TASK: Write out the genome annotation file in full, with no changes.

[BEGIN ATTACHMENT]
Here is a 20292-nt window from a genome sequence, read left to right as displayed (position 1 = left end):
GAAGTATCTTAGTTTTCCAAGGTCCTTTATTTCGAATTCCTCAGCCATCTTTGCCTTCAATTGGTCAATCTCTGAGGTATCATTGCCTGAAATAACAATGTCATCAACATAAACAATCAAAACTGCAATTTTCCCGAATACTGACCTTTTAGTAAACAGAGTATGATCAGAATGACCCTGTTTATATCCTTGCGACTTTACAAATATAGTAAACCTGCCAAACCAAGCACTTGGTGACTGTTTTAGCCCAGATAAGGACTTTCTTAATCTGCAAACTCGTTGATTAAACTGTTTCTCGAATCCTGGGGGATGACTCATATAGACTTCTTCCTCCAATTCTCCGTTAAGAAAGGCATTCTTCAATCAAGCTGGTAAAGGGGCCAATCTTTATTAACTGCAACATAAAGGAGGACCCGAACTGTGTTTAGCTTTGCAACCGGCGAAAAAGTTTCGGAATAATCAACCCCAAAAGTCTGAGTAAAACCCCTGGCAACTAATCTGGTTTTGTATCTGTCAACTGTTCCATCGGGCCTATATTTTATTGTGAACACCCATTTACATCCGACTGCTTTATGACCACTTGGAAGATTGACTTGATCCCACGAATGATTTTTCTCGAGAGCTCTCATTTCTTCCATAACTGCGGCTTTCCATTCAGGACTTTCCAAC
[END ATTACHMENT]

Here is a 20292-nt window from a genome sequence, read left to right as displayed (position 1 = left end):
GAAGTATCTTAGTTTTCCAAGGTCCTTTATTTCGAATTCCTCAGCCATCTTTGCCTTCAATTGGTCAATCTCTGAGGTATCATTGCCTGAAATAACAATGTCATCAACATAAACAATCAAAACTGCAATTTTCCCGAATACTGACCTTTTAGTAAACAGAGTATGATCAGAATGACCCTGTTTATATCCTTGCGACTTTACAAATATAGTAAACCTGCCAAACCAAGCACTTGGTGACTGTTTTAGCCCAGATAAGGACTTTCTTAATCTGCAAACTCGTTGATTAAACTGTTTCTCGAATCCTGGGGGATGACTCATATAGACTTCTTCCTCCAATTCTCCGTTAAGAAAGGCATTCTTCAATCAAGCTGGTAAAGGGGCCAATCTTTATTAACTGCAACATAAAGGAGGACCCGAACTGTGTTTAGCTTTGCAACCGGCGAAAAAGTTTCGGAATAATCAACCCCAAAAGTCTGAGTAAAACCCCTGGCAACTAATCTGGTTTTGTATCTGTCAACTGTTCCATCGGGCCTATATTTTATTGTGAACACCCATTTACATCCGACTGCTTTATGACCACTTGGAAGATTGACTTGATCCCACGAATGATTTTTCTCGAGAGCTCTCATTTCTTCCATAACTGCGGCTTTCCATTCAGGACTTTCCAAC